Installation of corrugated stainless steel tubing proves to be a dramatic time savings compared to welded metal pipe.

Rudy Camarillo (left) and Kirk Heaton on the roof of the Davis Building with a potion of the Gastite installation.

When Rudy Camarillo of TD Industries first encountered plans for the Davis Building (Dallas, TX) renovation project, he might well have thought it was a job for the gravity-defying talents of Spider-Man. The specifications called for an iron-pipe gas line to run inside the structure for the first four floors. The line would then be redirected to the building's exterior, where it would climb the building's façade the final 16 levels, all the way to the roof.

Gas pressure coming into the building was set at five pounds per square inch (psi) to accommodate the Davis' gas load, consisting of three boilers, two swimming pool heaters and a backup gas generator. As a result, two-inch piping was required with welded - not threaded -connections. But how would TD installers make the 10 to 12 welds needed to run the pipe up the side of the building?

"We probably would've had to shimmy it with a window-washer's boom crane on the outside, carefully lowering the piping down the side of the building,"

Keep it Clean

The TD project team concluded that keeping the gas lines inside would be more practical as well as less disruptive to the building's appearance. Erected a half-century ago in the heart of downtown Dallas, the Davis Building has genuine historic value.

Not that black pipe was all that installer-friendly inside the Davis Building. Because of the incoming 5-psi pressure, the City of Dallas required that all the gas piping be sleeved in some other piping material. This stipulation effectively doubled the number of connections TD's installers would have to make - again, all of them welded if black iron was the pipe of choice.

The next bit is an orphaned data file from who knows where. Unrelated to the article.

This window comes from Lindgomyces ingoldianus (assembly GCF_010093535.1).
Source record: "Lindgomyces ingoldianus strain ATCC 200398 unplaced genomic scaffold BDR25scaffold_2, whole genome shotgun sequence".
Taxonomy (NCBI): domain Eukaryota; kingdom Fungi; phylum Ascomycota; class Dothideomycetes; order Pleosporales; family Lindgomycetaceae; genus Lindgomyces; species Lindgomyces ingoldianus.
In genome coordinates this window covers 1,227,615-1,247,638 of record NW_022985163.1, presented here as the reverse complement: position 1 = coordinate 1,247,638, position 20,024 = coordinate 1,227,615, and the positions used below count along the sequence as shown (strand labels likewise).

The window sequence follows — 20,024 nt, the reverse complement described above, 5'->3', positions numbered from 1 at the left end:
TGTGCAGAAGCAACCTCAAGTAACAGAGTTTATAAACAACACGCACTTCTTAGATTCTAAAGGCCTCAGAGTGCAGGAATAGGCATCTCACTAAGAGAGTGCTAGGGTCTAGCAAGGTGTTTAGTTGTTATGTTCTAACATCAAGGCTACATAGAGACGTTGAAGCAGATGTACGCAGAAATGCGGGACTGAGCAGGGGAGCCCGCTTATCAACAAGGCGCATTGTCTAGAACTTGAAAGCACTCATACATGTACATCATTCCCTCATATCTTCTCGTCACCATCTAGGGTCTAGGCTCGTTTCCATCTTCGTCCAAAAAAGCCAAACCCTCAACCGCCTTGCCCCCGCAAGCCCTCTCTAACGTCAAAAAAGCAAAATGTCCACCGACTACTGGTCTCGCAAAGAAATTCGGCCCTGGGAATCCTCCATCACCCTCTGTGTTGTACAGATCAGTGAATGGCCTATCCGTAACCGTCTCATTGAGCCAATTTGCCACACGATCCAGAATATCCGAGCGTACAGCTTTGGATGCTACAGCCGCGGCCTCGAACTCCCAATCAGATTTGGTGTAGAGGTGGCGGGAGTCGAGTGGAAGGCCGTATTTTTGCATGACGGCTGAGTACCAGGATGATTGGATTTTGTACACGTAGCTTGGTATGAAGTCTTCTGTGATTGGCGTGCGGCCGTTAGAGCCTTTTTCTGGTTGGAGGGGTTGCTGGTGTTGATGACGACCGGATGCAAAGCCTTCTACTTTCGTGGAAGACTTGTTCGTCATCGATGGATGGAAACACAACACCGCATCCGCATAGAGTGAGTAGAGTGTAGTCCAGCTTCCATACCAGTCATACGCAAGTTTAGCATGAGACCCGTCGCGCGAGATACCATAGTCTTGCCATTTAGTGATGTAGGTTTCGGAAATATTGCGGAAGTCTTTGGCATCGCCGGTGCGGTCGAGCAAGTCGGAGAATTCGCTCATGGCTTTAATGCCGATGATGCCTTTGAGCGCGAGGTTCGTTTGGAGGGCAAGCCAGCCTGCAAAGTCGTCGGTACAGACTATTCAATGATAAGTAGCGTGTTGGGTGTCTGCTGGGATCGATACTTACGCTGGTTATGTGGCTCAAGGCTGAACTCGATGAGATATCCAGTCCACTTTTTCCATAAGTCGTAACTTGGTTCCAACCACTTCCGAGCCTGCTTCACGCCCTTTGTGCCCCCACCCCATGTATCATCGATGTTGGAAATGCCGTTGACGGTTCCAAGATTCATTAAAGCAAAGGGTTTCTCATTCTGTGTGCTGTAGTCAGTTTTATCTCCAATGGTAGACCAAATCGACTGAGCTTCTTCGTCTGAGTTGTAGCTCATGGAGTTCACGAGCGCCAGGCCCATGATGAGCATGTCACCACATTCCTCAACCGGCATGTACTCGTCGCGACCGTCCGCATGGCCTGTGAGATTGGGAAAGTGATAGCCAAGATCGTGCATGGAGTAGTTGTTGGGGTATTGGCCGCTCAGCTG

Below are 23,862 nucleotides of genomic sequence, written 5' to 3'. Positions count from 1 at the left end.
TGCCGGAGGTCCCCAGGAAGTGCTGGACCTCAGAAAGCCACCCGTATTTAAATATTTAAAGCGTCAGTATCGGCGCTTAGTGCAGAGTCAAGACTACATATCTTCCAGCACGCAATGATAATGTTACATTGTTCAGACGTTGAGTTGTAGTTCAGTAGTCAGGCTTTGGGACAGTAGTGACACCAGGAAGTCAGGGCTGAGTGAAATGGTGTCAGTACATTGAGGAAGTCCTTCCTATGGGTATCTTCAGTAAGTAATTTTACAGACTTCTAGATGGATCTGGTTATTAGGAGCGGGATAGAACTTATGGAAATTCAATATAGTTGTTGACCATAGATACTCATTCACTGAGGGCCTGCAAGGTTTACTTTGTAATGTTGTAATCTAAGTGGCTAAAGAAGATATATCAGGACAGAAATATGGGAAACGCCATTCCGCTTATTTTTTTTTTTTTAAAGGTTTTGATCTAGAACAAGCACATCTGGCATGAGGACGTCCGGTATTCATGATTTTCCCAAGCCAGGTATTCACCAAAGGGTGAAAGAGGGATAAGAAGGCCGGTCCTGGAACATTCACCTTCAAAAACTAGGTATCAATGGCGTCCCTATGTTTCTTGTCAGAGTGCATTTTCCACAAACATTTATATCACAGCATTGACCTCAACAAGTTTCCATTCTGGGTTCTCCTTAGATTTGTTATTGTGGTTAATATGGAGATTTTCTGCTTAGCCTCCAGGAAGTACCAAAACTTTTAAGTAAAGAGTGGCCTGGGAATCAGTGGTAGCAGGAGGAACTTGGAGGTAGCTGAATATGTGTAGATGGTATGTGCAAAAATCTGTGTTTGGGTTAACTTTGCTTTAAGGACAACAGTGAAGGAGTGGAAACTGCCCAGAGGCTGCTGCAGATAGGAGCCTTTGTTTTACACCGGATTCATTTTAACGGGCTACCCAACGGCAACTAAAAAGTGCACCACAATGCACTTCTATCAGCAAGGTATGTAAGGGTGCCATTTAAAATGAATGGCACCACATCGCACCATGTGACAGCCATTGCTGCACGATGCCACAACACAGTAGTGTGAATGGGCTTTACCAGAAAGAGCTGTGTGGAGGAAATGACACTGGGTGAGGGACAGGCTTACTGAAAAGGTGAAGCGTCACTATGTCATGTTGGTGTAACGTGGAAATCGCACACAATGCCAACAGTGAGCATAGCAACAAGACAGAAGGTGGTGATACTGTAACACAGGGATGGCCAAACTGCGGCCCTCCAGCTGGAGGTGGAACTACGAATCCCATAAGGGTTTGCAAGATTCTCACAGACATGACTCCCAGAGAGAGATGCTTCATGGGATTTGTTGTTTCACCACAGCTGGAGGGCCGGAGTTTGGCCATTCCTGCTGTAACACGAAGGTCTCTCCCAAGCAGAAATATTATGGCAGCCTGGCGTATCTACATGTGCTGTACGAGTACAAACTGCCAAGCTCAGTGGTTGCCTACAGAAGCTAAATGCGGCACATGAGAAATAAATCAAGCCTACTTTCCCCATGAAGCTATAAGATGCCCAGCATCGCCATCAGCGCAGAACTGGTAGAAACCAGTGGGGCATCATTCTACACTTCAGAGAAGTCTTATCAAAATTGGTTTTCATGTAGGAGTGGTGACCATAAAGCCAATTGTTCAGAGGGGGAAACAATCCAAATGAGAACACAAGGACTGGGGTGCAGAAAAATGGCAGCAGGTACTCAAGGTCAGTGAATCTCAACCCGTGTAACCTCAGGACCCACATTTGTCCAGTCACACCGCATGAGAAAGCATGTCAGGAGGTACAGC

The solution soon became obvious: Switch to Gastite corrugated stainless steel tubing (CSST), whose superior flexibility translated into far fewer connections, none of them welded. Gastite was also easier to thread through the lengths of four-inch cast-iron pipe that TD's mechanics used to encase the gas lines in certain areas.

Rudy Camarillo (left) and Kirk Heaton on the roof of the Davis Building with a potion of the Gastite installation.

Pipe Path

The Davis installation involves no manifold, just two 400-foot gas lines running from the meter on the first level to six pieces of equipment at the top of the structure. The first major section of piping is a 100-foot horizontal run through an open ceiling in the first-floor lobby. Since this pipe is exposed, it must be encased in cast iron.

From the lobby, the Gastite moves to a vertical chase located behind the walls in the northwest corner of the structure, one of five channels that were saw-cut into the Davis to route the various mechanical lines. TD persuaded the city that the Gastite inside the enclosed chase up to the 20th floor did not need to be sleeved.

"The chase itself is fire-rated for two hours,"

Two Days vs. Two Weeks

Installation of the Gastite flexible piping took four installers two days: one day to run the CSST and a second to set 200 feet of cast-iron sleeving. Precise labor calculations for the original, up-the-side-of-the building strategy were never made. But even discounting the need for a special boom or other equipment, Camarillo estimates that the metal pipe would have required 75 welds.

"That probably would have taken six guys running, cutting and welding pipe for seven to 10 days. So the labor-savings with flexible gas piping were substantial."